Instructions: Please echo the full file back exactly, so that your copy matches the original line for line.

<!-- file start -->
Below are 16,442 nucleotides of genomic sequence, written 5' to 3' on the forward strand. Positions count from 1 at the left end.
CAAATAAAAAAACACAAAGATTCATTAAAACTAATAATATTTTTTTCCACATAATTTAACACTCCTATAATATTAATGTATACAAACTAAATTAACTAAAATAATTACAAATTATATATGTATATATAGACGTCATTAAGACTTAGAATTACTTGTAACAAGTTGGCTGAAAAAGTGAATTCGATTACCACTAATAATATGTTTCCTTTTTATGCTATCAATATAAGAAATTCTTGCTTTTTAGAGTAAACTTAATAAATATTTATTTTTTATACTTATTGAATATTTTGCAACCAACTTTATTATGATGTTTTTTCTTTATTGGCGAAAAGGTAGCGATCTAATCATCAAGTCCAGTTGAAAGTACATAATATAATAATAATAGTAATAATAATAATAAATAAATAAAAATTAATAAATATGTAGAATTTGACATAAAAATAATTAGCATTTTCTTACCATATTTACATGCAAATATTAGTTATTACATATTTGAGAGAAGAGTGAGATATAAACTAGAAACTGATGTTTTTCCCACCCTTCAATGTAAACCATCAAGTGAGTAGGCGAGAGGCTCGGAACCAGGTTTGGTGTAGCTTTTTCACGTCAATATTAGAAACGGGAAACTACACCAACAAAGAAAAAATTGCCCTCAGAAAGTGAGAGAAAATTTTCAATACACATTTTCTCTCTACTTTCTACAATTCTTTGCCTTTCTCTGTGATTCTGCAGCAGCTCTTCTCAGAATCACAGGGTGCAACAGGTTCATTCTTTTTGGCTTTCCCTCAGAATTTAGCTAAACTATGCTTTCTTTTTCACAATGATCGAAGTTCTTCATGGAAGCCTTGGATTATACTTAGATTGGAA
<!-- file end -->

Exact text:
Below are 16,442 nucleotides of genomic sequence, written 5' to 3' on the forward strand. Positions count from 1 at the left end.
CAAATAAAAAAACACAAAGATTCATTAAAACTAATAATATTTTTTTCCACATAATTTAACACTCCTATAATATTAATGTATACAAACTAAATTAACTAAAATAATTACAAATTATATATGTATATATAGACGTCATTAAGACTTAGAATTACTTGTAACAAGTTGGCTGAAAAAGTGAATTCGATTACCACTAATAATATGTTTCCTTTTTATGCTATCAATATAAGAAATTCTTGCTTTTTAGAGTAAACTTAATAAATATTTATTTTTTATACTTATTGAATATTTTGCAACCAACTTTATTATGATGTTTTTTCTTTATTGGCGAAAAGGTAGCGATCTAATCATCAAGTCCAGTTGAAAGTACATAATATAATAATAATAGTAATAATAATAATAAATAAATAAAAATTAATAAATATGTAGAATTTGACATAAAAATAATTAGCATTTTCTTACCATATTTACATGCAAATATTAGTTATTACATATTTGAGAGAAGAGTGAGATATAAACTAGAAACTGATGTTTTTCCCACCCTTCAATGTAAACCATCAAGTGAGTAGGCGAGAGGCTCGGAACCAGGTTTGGTGTAGCTTTTTCACGTCAATATTAGAAACGGGAAACTACACCAACAAAGAAAAAATTGCCCTCAGAAAGTGAGAGAAAATTTTCAATACACATTTTCTCTCTACTTTCTACAATTCTTTGCCTTTCTCTGTGATTCTGCAGCAGCTCTTCTCAGAATCACAGGGTGCAACAGGTTCATTCTTTTTGGCTTTCCCTCAGAATTTAGCTAAACTATGCTTTCTTTTTCACAATGATCGAAGTTCTTCATGGAAGCCTTGGATTATACTTAGATTGGAA